“Only with a just and lasting peace – not imposed but secured through negotiation – will legitimate Palestinian aspirations be fulfilled.

“The promise of peace,” the Pope added, “will become reality for the world only when the dignity and rights of all human beings made in the image of God are acknowledged and respected.”

“These were words worth waiting for,” said one Palestinian, a business student at Bethlehem University, who listened to the speech as it was later read in Manger Square.

The scheduled visit later that day of Pope John Paul II to the Dheisheh refugee camp, a squalid quarter that borders Bethlehem to the south, brought thousands of journalists to the camp. Groups of boys – more than half the camp’s 10,000 residents are under the age of 15, and more than half are male – gathered around reporters and photographers. The journalists were eager for a new twist to the story.

The camp’s residents, most of whom are impoverished and all of whom are Muslim, greeted the Pope enthusiastically, although some did not understand exactly who it was they were receiving.

“He’s an important minister,” one youth told Father Guido Gockel, M.H.M., Pontifical Mission’s Regional Director for Palestine and Israel, who with Msgr. Stern participated in much of the papal program.

As the Pope and his entourage came to the courtyard of the United Nations-run camp school, the women greeted him with the zaghrouti, expressing their joy and pride.

“You have been deprived of many things,” the Pope said, “proper housing, health care, education and work. Above all you bear the sad memory of what you were forced to leave behind, not just material possessions, but your freedom, the closeness of relatives and the familiar surroundings and cultural traditions which nourished your personal and family life.”

Pope John Paul II cited the work of the United Nations Relief and Works Agency for Palestine Refugees in the Near East (UNRWA) for its response to the needs of these refugees; he also expressed how “particularly pleased” he was with “the effectiveness of the presence of the Pontifical Mission for Palestine.”

Msgr. Stern, who as the President of the Pontifical Mission was positioned at the Pope’s side, beamed as President Arafat led an enthusiastic round of applause.

“Dear refugees,” the Holy Father continued, “do not think that your present condition makes you any less important in God’s eyes! Never forget your dignity as his children! Here at Bethlehem the divine Child was laid in a manger in a stable; shepherds from the nearby fields were the first to receive the heavenly message of peace and hope for the world. God’s design,” the Pope emphasized, “was fulfilled in the midst of humility and poverty.”

“The Church,” he concluded, “through her social and charitable organizations, will continue to be at your side and will continue to plead your cause before the world.”

Israel. Expectations of what the Holy Father might say about the Holocaust dominated the news surrounding his Holy Land journey. Yet it was the haunting silence that accompanied his Thursday visit to Yad Vashem, Israel’s principal Holocaust memorial, that captured much of the world’s attention.

“In this place of memories, the mind and heart and soul feel an extreme need for silence,” he said after several minutes in silent prayer. “Silence in which to remember. Silence in which to try to make some sense of the memories which come flooding back. Silence because there are no words strong enough to deplore the terrible tragedy of the Shoah.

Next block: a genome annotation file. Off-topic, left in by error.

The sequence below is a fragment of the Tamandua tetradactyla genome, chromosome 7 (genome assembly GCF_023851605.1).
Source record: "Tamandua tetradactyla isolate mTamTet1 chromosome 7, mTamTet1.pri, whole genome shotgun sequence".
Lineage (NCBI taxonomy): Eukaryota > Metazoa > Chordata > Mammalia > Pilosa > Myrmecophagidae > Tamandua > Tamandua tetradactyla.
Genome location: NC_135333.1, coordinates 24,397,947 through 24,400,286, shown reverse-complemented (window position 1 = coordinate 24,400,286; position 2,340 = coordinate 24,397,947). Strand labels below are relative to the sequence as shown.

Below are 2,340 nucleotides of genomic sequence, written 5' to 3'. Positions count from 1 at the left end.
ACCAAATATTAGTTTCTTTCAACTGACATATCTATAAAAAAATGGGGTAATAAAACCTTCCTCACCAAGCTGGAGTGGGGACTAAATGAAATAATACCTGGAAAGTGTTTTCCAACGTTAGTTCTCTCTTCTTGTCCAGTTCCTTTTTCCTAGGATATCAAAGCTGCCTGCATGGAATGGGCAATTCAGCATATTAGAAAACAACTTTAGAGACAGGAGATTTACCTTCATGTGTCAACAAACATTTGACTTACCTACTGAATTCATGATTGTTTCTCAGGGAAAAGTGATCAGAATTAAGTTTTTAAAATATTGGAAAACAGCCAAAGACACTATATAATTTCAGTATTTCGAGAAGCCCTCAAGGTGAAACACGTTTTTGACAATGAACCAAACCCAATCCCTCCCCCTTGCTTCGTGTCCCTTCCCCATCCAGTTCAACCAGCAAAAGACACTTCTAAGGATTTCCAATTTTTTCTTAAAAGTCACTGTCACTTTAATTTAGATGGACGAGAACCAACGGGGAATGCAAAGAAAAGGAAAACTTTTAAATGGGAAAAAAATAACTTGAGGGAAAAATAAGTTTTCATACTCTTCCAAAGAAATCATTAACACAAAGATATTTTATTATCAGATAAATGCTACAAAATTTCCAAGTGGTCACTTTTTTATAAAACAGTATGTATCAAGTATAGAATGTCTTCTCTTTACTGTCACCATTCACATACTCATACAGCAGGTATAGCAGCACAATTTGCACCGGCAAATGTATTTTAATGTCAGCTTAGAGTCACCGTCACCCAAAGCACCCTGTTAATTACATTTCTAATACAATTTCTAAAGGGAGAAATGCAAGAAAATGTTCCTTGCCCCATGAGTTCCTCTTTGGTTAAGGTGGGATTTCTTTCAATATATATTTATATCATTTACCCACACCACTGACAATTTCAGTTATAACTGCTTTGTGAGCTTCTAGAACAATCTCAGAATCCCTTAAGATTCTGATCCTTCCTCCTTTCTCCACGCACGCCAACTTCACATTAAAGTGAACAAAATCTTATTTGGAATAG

“I have come to Yad Vashem,” he continued, “to pay homage to the millions of Jewish people who, stripped of everything, especially of their human dignity, were murdered in the Holocaust. As Bishop of Rome and Successor of the Apostle Peter, I assure the Jewish people that the Catholic Church…is deeply saddened by the hatred, acts of persecution and displays of anti-Semitism directed against the Jews by Christians at any time and in any place.

“The Church,” he added, “rejects racism in any form as a denial of the image of the Creator inherent in every human being.”

With warmth, empathy and openness, Prime Minister Ehud Barak linked this Polish Pope with the fate of more than three million Polish Jews, all of whom perished at the hands of the Nazis:

“You, Your Holiness, were a young witness to the tragedy…. When my grandparents, Elka and Shmuel Godin, mounted the death trains at Umschlagplatz near their home in Warsaw, headed toward their fate at Treblinka – the fate of three million Jews from your homeland – you were there, and you remembered.

“You have done more than anyone else,” the Prime Minister continued, “to bring about the historic change in the attitude of the church toward the Jewish people, initiated by the good Pope John XXIII, and to dress the gaping wounds that festered over many bitter centuries.”

For millions of people, images of the Bishop of Rome, the world’s preeminent Christian, with the Prime Minister of Israel remembering together the tragedy of the Holocaust will be difficult to erase.

Equally powerful are the images, taken on Sunday, the final day of the papal pilgrimage, of the Holy Father at the Western Wall, all that remains of Herod’s Temple.

“God of our fathers,” read the prayer that the Pope placed in the Wall, “you chose Abraham and his descendants to bring your Name to the nations: We are deeply saddened by the behaviour of those who in the course of history have caused these children of yours to suffer, and asking your forgiveness we wish to commit ourselves to genuine brotherhood with the people of the Covenant. We ask this through Christ our Lord.”

The Pope at prayer was the overwhelming image of the pilgrimage. Israeli television captured hours of solemn liturgies – not only in Bethlehem, but at the site of the Upper Room, on the Mount of Beatitudes, in the Basilica of the Annunciation, and, finally, on Sunday morning in the Church of the Holy Sepulchre.

“Here at the Holy Sepulchre and Golgotha, as we renew our profession of faith in the Risen Lord,” prayed the successor of Peter, “can we doubt that in the power of the Spirit of Life we will be given the strength to overcome our divisions and to work together to build a future of reconciliation, unity and peace? Here, as in no other place on earth, we hear the Lord say once again to his disciples: ‘Do not fear; I have overcome the world.’”

The fearless pilgrim Pope returned to Rome to continue his special ministry of strengthening the faith of the Church – and of the whole world.

Michael J.L. La Civita is Executive Editor of Catholic Near East.